Ideal Ward Round

11. Environment

It's worth considering the environment in which ward rounds take place. Ideally the space would be relaxed and informal. In busy settings any space might be used, however if ward rounds are held regularly, wards might consider having a designated space that can be made more welcoming for patients and visitors.

Ultimately, thinking about how the physical environment could impact on a person who is feeling anxious or intimidated is really important. When asked about the opinions on the spaces in which ward rounds occurred, patients often said ‘it was the little things’ that made the difference.

Select the icons below to explore some aspects of the physical environment that could make a difference.

Appearance of a room

  • Just making the room look and feel pleasant can help.
  • Are there dirty mugs lying around?
  • Does the room feel too much like a clinical space?

Size of the room

  • Is the room appropriate for the number of people attending?


  • What doesn’t need to be in the room? Does having lots of things in the room make it feel like the room should be used for something else i.e. ‘you’re not supposed to be here’.
  • Alternatively does the room feel too stark?


  • If there is a table and it’s stuck in the room how will it be used.
  • Try not to set it up as a job interview, as much as possible the room needs to remain informal.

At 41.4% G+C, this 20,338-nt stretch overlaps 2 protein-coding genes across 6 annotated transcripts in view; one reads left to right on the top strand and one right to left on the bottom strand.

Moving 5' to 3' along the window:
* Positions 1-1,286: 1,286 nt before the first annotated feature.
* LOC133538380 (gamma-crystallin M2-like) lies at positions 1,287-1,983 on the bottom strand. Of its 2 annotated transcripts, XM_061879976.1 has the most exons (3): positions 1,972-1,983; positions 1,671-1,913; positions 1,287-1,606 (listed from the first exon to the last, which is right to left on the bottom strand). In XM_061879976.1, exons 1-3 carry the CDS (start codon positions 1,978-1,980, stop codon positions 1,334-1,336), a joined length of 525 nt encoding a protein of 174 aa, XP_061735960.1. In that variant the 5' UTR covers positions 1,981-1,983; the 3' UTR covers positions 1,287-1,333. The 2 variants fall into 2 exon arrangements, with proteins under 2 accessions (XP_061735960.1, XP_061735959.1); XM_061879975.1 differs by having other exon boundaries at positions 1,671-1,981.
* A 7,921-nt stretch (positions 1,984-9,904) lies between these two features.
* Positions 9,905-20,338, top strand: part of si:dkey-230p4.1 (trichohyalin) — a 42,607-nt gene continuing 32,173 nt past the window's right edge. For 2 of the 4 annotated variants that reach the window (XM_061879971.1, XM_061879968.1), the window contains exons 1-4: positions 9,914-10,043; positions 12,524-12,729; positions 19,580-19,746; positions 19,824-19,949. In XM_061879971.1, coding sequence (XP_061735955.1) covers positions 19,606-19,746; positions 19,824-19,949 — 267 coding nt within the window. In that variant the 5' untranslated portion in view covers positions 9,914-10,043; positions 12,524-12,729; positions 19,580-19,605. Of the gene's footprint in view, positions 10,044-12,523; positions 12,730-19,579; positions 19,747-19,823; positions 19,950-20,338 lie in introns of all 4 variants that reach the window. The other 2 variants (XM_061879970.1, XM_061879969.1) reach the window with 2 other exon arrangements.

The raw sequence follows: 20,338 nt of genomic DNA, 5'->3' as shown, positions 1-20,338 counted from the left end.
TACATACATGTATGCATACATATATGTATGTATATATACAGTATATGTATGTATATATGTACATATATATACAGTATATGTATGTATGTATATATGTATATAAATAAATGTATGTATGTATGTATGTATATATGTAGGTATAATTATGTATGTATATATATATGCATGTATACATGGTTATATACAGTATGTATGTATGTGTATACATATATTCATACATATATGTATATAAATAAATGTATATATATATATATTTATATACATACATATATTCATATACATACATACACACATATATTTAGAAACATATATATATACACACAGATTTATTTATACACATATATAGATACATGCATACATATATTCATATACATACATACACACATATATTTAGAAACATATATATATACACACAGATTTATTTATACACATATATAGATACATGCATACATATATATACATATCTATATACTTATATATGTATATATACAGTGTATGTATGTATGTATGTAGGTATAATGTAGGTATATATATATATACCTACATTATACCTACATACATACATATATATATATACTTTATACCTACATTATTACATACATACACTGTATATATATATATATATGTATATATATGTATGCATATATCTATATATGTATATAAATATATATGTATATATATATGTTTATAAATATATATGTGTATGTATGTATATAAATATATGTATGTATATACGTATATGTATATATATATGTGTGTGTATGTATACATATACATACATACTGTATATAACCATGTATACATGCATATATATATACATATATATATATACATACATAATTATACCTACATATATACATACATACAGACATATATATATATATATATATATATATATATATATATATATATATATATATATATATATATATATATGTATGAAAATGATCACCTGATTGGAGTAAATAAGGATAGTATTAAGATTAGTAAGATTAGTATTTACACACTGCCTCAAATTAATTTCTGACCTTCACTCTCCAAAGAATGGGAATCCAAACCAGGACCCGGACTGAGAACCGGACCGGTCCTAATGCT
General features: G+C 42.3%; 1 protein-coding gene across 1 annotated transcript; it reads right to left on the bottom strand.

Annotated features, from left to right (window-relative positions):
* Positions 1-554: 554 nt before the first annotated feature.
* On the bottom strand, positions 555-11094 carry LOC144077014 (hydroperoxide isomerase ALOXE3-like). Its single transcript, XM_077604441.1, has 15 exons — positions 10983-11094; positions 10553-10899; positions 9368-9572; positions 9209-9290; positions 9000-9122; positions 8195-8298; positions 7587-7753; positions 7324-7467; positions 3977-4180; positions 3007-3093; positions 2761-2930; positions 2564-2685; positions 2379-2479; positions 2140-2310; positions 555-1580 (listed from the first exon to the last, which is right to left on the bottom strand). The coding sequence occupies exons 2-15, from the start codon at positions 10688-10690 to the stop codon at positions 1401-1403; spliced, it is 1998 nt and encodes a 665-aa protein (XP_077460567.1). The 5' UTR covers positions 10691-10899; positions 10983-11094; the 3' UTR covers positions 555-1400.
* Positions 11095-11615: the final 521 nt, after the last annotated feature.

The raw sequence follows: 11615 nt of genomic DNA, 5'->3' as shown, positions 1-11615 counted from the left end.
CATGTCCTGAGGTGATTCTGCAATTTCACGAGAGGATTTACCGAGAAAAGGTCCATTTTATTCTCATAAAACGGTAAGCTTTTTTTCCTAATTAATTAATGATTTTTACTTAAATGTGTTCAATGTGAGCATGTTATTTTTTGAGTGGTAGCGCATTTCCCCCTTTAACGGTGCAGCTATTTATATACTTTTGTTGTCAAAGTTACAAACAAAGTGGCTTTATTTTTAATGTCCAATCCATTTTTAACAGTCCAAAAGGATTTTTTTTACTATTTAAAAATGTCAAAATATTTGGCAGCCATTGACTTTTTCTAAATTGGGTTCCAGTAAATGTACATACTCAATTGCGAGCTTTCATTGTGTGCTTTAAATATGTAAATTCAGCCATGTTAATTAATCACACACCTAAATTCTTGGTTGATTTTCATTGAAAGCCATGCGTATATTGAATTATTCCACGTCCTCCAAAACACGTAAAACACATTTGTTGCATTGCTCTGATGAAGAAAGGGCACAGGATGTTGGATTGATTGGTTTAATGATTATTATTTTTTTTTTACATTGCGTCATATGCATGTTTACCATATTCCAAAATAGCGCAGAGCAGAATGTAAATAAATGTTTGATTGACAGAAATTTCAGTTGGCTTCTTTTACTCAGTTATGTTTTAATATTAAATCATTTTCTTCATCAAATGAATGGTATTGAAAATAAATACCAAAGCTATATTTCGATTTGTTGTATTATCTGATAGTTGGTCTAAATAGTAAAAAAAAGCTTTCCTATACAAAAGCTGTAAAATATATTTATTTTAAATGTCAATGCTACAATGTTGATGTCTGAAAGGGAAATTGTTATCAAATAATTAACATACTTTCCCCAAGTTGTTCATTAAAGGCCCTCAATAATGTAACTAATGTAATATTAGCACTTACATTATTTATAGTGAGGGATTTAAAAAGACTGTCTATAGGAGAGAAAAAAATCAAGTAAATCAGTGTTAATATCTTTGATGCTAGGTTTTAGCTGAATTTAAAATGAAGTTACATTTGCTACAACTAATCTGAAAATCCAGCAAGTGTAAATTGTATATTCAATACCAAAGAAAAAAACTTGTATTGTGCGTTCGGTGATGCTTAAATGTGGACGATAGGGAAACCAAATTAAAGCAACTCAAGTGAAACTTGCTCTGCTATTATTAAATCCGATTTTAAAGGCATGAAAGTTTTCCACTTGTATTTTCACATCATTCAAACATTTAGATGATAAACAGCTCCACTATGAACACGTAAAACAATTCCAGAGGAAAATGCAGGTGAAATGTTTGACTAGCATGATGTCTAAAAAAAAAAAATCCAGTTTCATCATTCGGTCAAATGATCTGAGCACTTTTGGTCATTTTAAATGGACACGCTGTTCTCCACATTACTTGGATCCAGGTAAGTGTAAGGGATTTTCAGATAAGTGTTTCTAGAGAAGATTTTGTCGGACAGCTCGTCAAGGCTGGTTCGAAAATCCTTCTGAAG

Seating arrangements

  • Are all the staff sitting together? Where is the consultant positioned? Does the layout of the room or seating arrangement, exaggerate a power imbalance in relationships? What could you do to change this?
  • Is the patient seated in a way that could be intimidating or suggest a power imbalance (e.g. on a chair separated from the other attendees)


  • Does the room feel private or could people walk in by accident? Could you put up a sign on the door?
  • If there are windows in the room, what would be the best position for the patient to avoid feeling as if they’re in a ‘goldfish bowl’

Room temperature

  • This might mean checking the room an hour before to get the room to a comfortable temperature.


  • In all the research we did this constantly came up; the benefit that a cup of tea would make to how you, a patient or carer feels in ward rounds.